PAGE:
Ambassador of the Republic of Poland, Dr Jan Borkowski
Dear Veterans, Mister Mayor, Excellencies, Ladies and Gentlemen,
Today we are celebrating the sixty-ninth anniversary of the Battle of Arnhem. We are here to pay tribute to the liberators, to general Sosabowski and his troops. I salute the Sosabowski soldiers and all the Second World War veterans present with us today.
It is encouraging to see the new generations who cherish the memory of General Sosabowski and his soldiers, and who remember the heroism of the Polish paratroopers and the dedication of the Dutch civilians. The bonds that were then established have evolved into Polish-Dutch friendship. Between ordinary people and between the two states. That is why participation in today’s ceremony gives me such a great satisfaction.

Dear Veterans,
The First Independent Parachute Brigade commanded by General Sosabowski has a deservedly proud place in the history of the Polish armed forces. I pay tribute to you for your unsurpassed courage, patriotism and determination. You went into mortal combat to give us all peace and democracy.

Dear Dutch Friends,
I also pay tribute to the citizens of Driel and other towns where Poles have fought. Special appreciation is due to all those who have cultivated the memory of General Sosabowski’s soldiers in the Netherlands. It is thanks to you, dear friends, that today I am able to bow my head before the flag with the orange sash of the Military Order of King William, in honor of the heroes of Arnhem and other Dutch battlefields and in gratitude to the inhabitants of this land, who have persistently campaigned for memory and truth. It is thanks to you that the General has been justly honored. It is a great nation that cherishes memory and justice.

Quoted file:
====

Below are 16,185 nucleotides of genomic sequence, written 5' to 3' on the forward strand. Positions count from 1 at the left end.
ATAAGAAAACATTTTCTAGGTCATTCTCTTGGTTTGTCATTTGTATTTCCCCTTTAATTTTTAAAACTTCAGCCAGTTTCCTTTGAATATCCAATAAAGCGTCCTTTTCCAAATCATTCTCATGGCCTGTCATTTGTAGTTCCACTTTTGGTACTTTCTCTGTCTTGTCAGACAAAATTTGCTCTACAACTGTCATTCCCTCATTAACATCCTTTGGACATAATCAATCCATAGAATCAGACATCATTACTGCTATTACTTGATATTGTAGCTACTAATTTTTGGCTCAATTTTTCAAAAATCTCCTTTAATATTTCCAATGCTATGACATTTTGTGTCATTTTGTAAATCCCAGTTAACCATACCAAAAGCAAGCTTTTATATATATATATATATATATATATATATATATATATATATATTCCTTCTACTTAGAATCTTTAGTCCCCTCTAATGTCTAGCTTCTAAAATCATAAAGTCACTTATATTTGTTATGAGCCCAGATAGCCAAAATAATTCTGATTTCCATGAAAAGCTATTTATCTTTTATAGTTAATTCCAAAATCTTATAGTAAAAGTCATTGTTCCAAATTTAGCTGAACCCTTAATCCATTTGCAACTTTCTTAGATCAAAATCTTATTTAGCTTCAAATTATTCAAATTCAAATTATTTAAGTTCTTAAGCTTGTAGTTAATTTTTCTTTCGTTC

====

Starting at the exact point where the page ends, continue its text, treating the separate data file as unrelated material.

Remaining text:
Poles have fought “for your freedom and ours”. You responded with heartfelt gratitude and unflinching memory. I thank you for this on behalf of the Polish Government and the people of Poland.

Dear All,
The third generation of those who live in peace and prosperity is entering adult life. They do not know war, happily not. But they see and observe, on the Sosabowski example, how the fates of the European nations are intertwined. And how Europeans can help and complement each other. It is of crucial importance today, when so many people, so many Poles and so many Dutch, travel and settle throughout Europe, that the young generation is kept immunized against chauvinism and xenophobia. Especially in this country which is traditionally so tolerant. So that they may remember that as we fought together successfully, now we can successfully live and work together, in unified Europe.
Next year we will celebrate the seventieth anniversary of the Battle of Arnhem. I hope that we can turn it into a festivity of European solidarity. Of open, borderless and tolerant Europe. Europe which is not afraid and which does not fight, but takes its strength from cooperation.
Thank you for your attention.